Discover inspiring stories of early European explorers, Chinese gold-diggers, bushrangers, eminent scholars and generations of pastoralists.
With a name like New England, it comes as little surprise this cool-climate region was a strong drawcard for early European explorers, who sought to make their livelihood from her fertile high plains.
SETTING UP CAMP
In 1818, English explorer John Oxley ascended the ranges on horseback and camped for a while near Apsley River. He noted the ‘parkland’ he found on the plateau in his diary, and the march of European pioneers that followed changed the region forever.
With the release of vast pastoral leases in the 1830s, squatters arrived and townships sprouted.
Hamilton Collins Sempill took up the ‘Wolka’ sheep run in 1832 and claimed fame as the first settler. His timber-slab hut dwelling – a similar slab structure to Walcha’s rustic Pioneer Cottage museum building – was allegedly sited near where the gracious Edwardian mansion ‘Langford’ now stands outside Walcha.
Remarkably, several of the pastoral holdings in the region remain in the hands of the original families, who continue their forebears’ tradition of producing some of the finest wool, lamb and beef in Australia.
BUSHRANGERS AND BAD BOYS
Back in the old days, bushrangers were notorious for disrupting the bucolic pastoral scene.
The antics of Frederick Ward (alias Captain Thunderbolt), for instance, are legendary. Ward’s stellar career in highway robbery came to an end when he was shot by police at Kentucky Creek in 1870. Or was he? Controversy about who was actually killed on that day has been hotly debated ever since.
On display at McCrossin’s Rock Art, Mt Yarrowyck Mill Museum in Uralla (a fine example of a late 19th century commercial building) is a fascinating collection of Thunderbolt memorabilia that reveals stories about the area’s gold-mining heyday and wool industry history.
Historic ‘Homeleigh’, Irish Town, Walcha and Armidale were officially declared towns in 1846. A few years later, the arrival of the railway and discovery of gold at Rocky River and Hillgrove heralded a population and building boom.
Gold was discovered at Rocky River just south-west of Armidale in 1851 and soon 3400 miners were there searching for the precious ore. By 1855, this number had grown to 5000. Another goldfield north-east of Glen Innes, with a population of 400 miners including many Chinese settlers, was active throughout the 1850s.
Valuable minerals and metals, including tin, were discovered at other sites around the region, and hundreds of Chinese joined the workforce, adding another dimension to the cultural mix.
It was a prosperous few decades and Armidale’s heritage architecture, in particular, reflects the grand ambitions of those late 19th century settlers.
The Anglican and Catholic cathedrals were among the earliest buildings to grace the town centre, along with the stately post office, State Bank and courthouse, all still in use today.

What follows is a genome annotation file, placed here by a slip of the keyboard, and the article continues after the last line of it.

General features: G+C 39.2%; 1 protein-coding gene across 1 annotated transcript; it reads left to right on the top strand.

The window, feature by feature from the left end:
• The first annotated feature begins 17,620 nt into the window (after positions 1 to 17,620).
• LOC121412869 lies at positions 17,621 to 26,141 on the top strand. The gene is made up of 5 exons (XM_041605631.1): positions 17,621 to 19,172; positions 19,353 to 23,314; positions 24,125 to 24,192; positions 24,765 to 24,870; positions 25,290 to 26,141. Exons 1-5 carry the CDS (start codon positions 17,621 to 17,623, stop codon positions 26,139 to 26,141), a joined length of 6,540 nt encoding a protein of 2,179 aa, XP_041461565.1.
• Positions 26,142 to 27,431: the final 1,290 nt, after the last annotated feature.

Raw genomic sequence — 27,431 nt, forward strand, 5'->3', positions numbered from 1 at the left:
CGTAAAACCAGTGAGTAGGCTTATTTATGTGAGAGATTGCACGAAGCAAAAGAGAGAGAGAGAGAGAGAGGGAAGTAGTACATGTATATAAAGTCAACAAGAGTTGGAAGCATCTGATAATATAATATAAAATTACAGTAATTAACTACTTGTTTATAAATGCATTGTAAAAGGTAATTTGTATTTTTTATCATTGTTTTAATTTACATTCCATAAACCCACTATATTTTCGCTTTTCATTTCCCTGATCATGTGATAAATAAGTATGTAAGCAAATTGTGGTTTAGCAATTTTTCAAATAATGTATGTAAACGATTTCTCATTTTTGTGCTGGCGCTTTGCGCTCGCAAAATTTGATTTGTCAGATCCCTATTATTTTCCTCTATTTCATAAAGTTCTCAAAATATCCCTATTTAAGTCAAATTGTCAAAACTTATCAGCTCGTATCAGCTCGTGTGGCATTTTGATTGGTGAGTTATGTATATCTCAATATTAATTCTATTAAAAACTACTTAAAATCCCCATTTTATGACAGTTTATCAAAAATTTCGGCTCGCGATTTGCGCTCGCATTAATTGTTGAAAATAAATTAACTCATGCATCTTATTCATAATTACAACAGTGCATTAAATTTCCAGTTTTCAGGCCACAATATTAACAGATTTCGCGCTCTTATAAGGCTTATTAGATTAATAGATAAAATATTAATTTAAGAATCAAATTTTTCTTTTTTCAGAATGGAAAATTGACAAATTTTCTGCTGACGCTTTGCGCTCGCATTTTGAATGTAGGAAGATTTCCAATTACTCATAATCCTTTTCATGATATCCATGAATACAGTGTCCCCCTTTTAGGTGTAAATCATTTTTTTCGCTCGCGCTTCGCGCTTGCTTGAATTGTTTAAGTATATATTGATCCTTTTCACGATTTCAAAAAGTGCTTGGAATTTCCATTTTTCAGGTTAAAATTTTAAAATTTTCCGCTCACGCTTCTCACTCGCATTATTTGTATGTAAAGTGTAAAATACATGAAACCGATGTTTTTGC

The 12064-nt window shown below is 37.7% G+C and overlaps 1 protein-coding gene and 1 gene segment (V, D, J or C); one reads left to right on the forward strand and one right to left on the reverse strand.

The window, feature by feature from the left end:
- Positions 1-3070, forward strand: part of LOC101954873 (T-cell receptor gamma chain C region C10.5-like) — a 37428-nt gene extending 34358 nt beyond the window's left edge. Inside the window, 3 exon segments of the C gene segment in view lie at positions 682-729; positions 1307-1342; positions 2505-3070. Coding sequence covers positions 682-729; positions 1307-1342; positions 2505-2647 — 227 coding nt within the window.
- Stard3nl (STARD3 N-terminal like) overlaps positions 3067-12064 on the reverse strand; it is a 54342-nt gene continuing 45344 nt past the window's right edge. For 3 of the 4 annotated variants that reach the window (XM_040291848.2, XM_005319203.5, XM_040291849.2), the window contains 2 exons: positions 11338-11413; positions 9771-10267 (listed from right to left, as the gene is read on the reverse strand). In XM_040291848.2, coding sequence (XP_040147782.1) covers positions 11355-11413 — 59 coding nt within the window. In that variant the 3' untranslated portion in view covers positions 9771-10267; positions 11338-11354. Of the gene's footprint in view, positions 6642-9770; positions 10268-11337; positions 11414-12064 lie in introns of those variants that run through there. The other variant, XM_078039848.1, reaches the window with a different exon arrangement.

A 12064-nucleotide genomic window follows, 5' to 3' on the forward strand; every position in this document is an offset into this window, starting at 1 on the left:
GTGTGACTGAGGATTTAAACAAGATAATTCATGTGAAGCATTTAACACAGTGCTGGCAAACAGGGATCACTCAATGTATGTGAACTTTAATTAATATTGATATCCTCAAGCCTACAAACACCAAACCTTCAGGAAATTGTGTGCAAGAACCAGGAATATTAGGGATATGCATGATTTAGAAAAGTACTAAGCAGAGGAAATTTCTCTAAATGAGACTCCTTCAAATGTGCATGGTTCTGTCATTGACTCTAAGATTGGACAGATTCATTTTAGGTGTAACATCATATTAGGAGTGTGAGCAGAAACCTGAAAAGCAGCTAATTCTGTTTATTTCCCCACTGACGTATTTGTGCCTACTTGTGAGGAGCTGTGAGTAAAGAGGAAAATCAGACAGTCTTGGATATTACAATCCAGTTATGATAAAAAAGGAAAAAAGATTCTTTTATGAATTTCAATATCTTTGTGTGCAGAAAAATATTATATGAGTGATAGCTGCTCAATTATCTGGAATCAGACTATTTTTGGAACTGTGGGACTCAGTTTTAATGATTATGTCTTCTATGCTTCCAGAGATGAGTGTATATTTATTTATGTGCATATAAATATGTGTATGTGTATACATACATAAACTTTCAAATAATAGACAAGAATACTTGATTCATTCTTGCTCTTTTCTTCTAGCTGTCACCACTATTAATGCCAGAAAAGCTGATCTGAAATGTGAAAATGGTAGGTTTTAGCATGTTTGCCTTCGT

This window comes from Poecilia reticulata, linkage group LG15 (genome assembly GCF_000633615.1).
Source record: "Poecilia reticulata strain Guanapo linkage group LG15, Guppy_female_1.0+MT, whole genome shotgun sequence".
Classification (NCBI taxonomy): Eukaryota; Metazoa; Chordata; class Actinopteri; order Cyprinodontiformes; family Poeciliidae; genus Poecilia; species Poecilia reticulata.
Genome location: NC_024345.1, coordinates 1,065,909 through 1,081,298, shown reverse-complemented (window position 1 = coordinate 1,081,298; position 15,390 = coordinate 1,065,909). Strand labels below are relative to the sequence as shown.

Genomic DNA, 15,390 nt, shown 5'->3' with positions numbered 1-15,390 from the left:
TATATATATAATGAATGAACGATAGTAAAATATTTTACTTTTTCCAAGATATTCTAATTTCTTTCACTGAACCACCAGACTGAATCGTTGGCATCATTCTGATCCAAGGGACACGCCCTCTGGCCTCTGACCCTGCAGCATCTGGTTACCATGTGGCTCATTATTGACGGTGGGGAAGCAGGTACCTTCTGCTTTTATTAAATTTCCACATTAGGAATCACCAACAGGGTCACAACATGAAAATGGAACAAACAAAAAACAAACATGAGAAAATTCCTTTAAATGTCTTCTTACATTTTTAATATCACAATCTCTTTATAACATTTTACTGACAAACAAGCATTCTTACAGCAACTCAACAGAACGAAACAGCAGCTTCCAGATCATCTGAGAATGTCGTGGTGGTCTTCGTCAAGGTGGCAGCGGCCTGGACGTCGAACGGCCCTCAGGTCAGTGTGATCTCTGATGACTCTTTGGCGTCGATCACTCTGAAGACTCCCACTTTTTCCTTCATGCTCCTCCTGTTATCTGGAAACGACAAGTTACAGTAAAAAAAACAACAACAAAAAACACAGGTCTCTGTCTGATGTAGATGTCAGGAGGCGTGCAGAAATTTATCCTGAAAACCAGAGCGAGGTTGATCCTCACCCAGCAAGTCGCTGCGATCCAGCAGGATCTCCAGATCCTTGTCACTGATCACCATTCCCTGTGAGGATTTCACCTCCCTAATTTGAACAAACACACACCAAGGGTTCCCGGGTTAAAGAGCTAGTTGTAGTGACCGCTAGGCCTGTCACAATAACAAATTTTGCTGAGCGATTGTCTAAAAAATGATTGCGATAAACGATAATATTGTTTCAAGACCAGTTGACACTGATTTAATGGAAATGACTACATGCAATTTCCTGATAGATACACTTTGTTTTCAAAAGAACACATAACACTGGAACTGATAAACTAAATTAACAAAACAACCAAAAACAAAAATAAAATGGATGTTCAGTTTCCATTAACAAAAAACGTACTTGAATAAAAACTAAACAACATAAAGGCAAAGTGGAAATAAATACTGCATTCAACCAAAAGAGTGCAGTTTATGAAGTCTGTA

ON THE SHEEP’S BACK
Since the 1830s, the undulating, fertile wonderland of New England has been renowned for growing some of the finest wool in the world.
Near Uralla you’ll find Deeargee Woolshed, which was built in 1872. Originally part of Gostwyck Station, Deeargee Station and its unique octagonal woolshed gained their name from the old Gostwyck wool brand, DRG, which stood for Dangar, Gostwyck.
The industry still thrives today and throughout New England High Country some of the world’s highest quality merino wool continues to be produced.
In the countryside just outside Armidale stands Saumarez Homestead, a 30-room Edwardian mansion built between 1888 and 1906.
With most of its original furnishings still intact, Saumarez Homestead offers a remarkably authentic glimpse of 19th-century family life on the land. Kindly donated to the National Trust by the White family descendants in 1984, the homestead is now open to the public.
Situated on a 10-hectare grazing property, Saumarez was first inhabited by British settlers in the 1830s, led by Henry Dumaresq.
Today, visitors can explore the property’s extensive gardens, the fully furnished homestead and 15 farm and other buildings dating from the late 19th and early 20th centuries, complete with collections of early farm equipment.
Also of historic note is beautiful ‘Booloominbah’; the 1880s White family homestead designed by noted architect John Horbury Hunt, who also designed the Anglican cathedral in Armidale.
The building is now the administrative heart of the University of New England, the first rural university in NSW (established as a college of Sydney University in 1938 and proclaimed an independent university in 1954).
Visitors can enjoy Booloominbah over lunch or a coffee while taking in the historical ambience.
The University campus and many charming heritage buildings across the region are home to museums and collections that reveal a myriad of colourful stories about the history of New England High Country.